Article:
The Magazine of The Evangelical Lutheran Church in America


To Tanzania and back

I can still see and hear them—faces shining, hands clapping, voices full and singing in parts. They are the people of the Evangelical Lutheran Church in Tanzania at worship in churches bulging with people.

Seeing their smiles and feeling their love and generosity, I find it sometimes hard to remember that Tanzania is a developing country whose people need and deserve our help. Most homes have no heat or air-conditioning and, once outside the cities, also don’t have indoor stoves (only charcoal on the ground outside), refrigeration, cars, washers and dryers, personal computers or carpets on the floors. The church members and many people I saw on the streets were dressed beautifully. Many sew their clothing on foot-pedaled sewing machines or buy it second-hand.

With 2.5 million members, the ELCT is the second largest Lutheran church in Africa. The pastors, seminarians and evangelists I met and heard were remarkable—intelligent and loving. In the Pare Diocese where I visited, annual income is $150, estimate ELCA volunteer missionaries, Lori and Todd Byerly. One survey puts national per capita income at $850 a year.

I learned of many needs within the ELCT: Lutheran colleges asked for library books. (Note please, retiring pastors!) Expertise of English teachers, nurses and doctors, and nutritionists are welcome. So are people with small business know-how, like Janet Heinicke of the Southeastern Iowa Synod who led the small group I was a part of. She taught a new way of producing batik to 32 women. Ann Thye, another in the group, led a discussion on marketing. The women say they had artistic and eager students.

Other sources of inspiration to me: ELCT congregations and hospitals educating about AIDS and contributing to the national drop from 13 percent to 7 percent of new cases in one year. The peaceful Christian-Muslim relationship, which Tanzanians tell me, is because people of the two faiths are intermarried and celebrate each other’s holidays.

This week's front page features:

Scrapping your prayers: Create a book with images of people you hold before God. (Photo at right.)

From Latvia, with parables: Rubenis uses parables to point the way.

Taking a risk: Self-appointed activist does something big.

Project prom: Youth Gathering plants seed for community service.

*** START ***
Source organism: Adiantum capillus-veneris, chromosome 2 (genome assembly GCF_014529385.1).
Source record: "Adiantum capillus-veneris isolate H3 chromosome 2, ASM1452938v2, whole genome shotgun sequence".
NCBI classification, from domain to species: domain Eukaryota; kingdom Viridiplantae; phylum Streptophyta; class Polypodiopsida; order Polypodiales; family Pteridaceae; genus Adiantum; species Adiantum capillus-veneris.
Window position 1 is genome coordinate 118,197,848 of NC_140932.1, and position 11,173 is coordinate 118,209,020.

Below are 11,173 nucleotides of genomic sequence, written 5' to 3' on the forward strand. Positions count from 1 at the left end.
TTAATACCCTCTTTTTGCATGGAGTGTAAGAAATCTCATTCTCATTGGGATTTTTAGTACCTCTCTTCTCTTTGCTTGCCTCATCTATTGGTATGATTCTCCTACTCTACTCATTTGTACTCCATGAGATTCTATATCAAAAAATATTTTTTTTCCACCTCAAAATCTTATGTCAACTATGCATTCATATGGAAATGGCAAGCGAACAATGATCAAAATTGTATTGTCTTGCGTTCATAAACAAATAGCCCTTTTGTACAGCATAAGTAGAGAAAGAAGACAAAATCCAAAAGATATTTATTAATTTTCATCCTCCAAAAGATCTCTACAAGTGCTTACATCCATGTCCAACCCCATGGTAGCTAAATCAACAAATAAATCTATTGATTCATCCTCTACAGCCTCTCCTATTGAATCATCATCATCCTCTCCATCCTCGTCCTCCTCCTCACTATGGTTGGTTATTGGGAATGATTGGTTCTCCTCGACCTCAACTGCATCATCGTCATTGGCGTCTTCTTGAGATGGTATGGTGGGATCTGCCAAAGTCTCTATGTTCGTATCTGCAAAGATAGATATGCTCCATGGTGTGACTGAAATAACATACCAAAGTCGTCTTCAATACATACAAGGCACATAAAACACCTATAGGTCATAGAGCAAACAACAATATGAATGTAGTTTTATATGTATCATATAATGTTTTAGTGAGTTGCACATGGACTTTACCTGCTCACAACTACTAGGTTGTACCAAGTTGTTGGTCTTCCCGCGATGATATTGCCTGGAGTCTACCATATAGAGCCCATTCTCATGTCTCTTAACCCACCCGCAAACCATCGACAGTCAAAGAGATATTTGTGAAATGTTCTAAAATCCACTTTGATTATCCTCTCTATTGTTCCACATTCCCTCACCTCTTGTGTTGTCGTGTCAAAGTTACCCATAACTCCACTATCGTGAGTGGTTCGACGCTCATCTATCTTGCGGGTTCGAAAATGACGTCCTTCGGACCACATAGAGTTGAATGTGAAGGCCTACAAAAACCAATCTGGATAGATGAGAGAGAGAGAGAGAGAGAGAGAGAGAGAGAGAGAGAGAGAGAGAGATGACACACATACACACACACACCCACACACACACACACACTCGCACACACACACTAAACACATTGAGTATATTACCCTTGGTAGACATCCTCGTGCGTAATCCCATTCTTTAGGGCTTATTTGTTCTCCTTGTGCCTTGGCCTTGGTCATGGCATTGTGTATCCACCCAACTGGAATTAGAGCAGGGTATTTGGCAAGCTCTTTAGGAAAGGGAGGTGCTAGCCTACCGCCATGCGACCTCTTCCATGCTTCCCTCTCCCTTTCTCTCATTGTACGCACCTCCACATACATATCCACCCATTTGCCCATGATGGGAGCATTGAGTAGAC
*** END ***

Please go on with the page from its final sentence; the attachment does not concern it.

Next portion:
Also: Richer brew for growers.

Also: Tutoring is win-win.

Also: Evangelism tips.

Read these articles at our front page > > >

This week on our blog:

Andrea Pohlmann blogs about a trend toward mean girls as cyber-bullies.

Amber Leberman (right) wonders whether a key character will be ultimately good, evil or a little of both in the final installment of the Harry Potter series.

Kathy Kastilahn blogs about the "end" of summer and being present in this day.

Sonia Solomonson writes about pastor and revolutionary recruiter Peter Muhlenberg.

Check out our blog > > >

Tell us! Funeral stories:

What’s so funny about a funeral? Usually not much. But sometimes, especially for pastors, something goes terribly wrong and all we can do is laugh.

Send your funeral stories (75 words or fewer) to Julie Sevig for The Lutheran's "Light Side" page. The deadline is September 21.

Members: Respond online > > >

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Norma Shaffer

Norma Shaffer

Posted at 5:17 pm (U.S. Eastern) 7/24/2007

As I was reading aboutTaninasia, it reminded me of when I was a young girl.  I learned to sew on a treadle sewing machine.  We lived in the country and had a well to pump water.  My mother had to pump water, then heat it on a wood fire then put it in the wringertype washing machine to wash clothes.  When we first moved there we had an outside privy.  But do you know, all in all we were very happy and we had wonderful neighbors also.  Maybe this is what made us a fun loving family and we loved our neighbors, and they loved us.  we were truly blessed.  Thank you for letting me put my input in your newsletter.  Yours in Christ        Norma Shaffer

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February issue


Embracing diversity